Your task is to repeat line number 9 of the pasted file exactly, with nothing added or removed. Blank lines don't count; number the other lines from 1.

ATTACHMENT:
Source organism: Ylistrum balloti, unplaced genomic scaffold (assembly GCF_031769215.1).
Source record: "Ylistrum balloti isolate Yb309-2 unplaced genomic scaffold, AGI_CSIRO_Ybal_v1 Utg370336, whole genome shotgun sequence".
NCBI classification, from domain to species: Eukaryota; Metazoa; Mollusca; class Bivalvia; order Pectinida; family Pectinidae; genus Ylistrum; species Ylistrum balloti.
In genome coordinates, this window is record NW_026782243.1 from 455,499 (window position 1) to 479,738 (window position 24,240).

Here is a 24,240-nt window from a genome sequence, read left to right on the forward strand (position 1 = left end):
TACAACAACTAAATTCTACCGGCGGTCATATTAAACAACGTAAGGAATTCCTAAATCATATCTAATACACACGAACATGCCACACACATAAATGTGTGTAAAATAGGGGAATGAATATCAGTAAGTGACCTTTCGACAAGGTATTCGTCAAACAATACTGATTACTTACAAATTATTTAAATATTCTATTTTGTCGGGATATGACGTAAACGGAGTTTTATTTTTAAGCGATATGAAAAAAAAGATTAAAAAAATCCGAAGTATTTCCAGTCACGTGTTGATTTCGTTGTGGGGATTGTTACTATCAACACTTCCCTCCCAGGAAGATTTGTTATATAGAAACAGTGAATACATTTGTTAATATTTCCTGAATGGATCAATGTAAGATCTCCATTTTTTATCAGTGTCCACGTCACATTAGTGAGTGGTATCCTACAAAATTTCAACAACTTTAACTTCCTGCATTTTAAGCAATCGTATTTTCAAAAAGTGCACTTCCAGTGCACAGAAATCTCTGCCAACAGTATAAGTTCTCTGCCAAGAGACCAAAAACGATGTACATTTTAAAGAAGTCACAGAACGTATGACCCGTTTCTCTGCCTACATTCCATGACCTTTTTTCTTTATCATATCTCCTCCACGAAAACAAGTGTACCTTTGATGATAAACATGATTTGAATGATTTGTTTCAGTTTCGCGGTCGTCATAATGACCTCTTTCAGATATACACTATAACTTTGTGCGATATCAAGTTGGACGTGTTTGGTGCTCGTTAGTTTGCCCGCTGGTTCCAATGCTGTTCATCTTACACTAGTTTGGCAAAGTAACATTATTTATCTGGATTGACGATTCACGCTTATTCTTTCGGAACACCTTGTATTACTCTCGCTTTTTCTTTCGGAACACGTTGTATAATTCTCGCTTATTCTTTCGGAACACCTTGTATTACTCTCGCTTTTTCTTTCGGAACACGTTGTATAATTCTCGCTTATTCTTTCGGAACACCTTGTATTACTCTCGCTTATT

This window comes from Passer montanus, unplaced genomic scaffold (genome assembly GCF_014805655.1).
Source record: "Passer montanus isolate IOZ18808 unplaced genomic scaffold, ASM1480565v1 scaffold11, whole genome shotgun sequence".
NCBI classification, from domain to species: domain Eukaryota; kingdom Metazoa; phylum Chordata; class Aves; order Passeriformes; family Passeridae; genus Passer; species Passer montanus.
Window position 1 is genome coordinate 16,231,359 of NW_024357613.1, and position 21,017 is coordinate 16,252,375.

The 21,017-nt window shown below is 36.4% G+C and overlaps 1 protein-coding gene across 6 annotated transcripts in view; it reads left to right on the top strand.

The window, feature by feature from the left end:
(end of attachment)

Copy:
NCBI classification, from domain to species: domain Eukaryota; kingdom Metazoa; phylum Chordata; class Aves; order Passeriformes; family Passeridae; genus Passer; species Passer montanus.